• Advocacy Through Openness, Respect, and Understanding — Melissa at The New Mommy Files describes her view on belief, and how it has shaped the way she advocates for gentle parenting choices.
  • Why I’m not an advocate for Natural Parenting — Mrs Green at Little Green Blog delivers the shocking news that, after 10 years of being a mum, she is NOT an advocate for natural parenting!
  • Natural Love Creates Natural Happiness — A picture is worth a thousand words, but how about a smile, or a giggle, or a gaze? Jessica at Cloth Diapering Mama’s kids are extremely social and their natural happiness is very obvious.
  • Carnival of Natural Parenting: Compassionate Advocacy — Even in the progressive SF Bay Area, Lily at Witch Mom finds she must defend some of her parenting choices.
  • A Tale of Four Milky Mamas — In this post The ArtsyMama shares how she has found ways to repay her childhood friend for the gift of milk.
  • don’t tell me what to do — Pecky at benny and bex demonstrates compassionate advocacy through leading by example.

27 thoughts on “Advocacy through Openness, Respect, and Understanding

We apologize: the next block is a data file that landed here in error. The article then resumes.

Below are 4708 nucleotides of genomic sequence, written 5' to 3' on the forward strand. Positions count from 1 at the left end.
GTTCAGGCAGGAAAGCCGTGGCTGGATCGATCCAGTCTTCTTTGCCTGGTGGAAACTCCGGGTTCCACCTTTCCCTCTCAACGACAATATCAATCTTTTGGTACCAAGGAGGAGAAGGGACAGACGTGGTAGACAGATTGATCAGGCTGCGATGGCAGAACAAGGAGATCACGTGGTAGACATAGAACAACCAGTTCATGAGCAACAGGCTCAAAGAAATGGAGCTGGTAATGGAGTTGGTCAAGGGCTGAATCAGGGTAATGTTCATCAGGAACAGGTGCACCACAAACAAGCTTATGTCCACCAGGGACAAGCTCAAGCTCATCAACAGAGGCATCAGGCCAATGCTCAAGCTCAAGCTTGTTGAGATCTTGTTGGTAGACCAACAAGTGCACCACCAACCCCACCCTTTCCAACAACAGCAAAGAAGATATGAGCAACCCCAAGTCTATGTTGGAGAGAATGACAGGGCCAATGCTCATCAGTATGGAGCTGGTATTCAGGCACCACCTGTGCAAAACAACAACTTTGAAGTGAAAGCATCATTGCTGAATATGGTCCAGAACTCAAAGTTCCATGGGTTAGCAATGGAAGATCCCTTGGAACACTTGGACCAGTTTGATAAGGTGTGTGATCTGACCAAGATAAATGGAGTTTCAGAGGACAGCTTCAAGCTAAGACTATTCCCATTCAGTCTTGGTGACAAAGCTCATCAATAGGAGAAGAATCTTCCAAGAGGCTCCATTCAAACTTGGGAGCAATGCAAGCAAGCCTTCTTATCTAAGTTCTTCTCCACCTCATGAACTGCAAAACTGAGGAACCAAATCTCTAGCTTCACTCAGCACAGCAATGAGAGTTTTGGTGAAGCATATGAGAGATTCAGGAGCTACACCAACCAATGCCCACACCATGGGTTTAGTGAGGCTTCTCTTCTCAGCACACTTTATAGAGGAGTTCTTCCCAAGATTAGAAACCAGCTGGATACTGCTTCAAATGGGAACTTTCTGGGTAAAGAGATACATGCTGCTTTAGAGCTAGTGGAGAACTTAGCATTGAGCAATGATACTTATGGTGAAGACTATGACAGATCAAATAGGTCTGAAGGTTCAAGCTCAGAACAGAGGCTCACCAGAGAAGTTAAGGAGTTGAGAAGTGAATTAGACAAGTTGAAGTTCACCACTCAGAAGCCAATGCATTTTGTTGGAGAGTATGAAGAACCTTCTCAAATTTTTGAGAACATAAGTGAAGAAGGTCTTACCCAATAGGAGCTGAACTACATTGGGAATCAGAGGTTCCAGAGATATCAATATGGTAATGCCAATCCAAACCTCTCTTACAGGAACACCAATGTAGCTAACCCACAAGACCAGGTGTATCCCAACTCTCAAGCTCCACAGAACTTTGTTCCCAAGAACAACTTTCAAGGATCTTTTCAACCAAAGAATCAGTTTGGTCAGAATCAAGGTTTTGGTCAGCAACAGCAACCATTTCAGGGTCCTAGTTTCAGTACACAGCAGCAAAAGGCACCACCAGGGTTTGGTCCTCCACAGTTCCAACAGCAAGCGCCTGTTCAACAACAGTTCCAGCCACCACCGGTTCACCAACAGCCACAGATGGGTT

1. Zoie @ TouchstoneZ

    Great post for CarNatPar! I absolutely adore your approach to both this carnival and advocacy. I resonate with this so much. I strive to approach everything and everyone with the same sense of openness and trust that you share in your post. I find it has had the most positive effects for both myself and people I'm connecting with.

    I'm now following your blog, too. I'm happy to connect with you!

    Reply
  2. mrs green @littlegreenblog.com

    That was beautifully written and I could relate to so much of what you were saying. In fact when I submitted my post to the carnival this month I just wasn't sure if my words would come across right, but it seems you and I are saying the same thing Phew!

    Reply
  3. MJ

    Beautifully said Melissa!! My mother having been born into Buddhism was my first introduction into spirituality. The Japanese live their spirituality and you can see it in everything they do–the way they artfully make their food, create their gardens, perform their ceremonies, etc. This has stayed with me all this time and I think has really helped form my own understanding that faith, character, and integrity shine through actions. This is the same with parenting for sure. "Perhaps the best way to get there is by extending that same love, respect, and understanding to other parents so that we can learn from one another." And this is why I love your blog ;).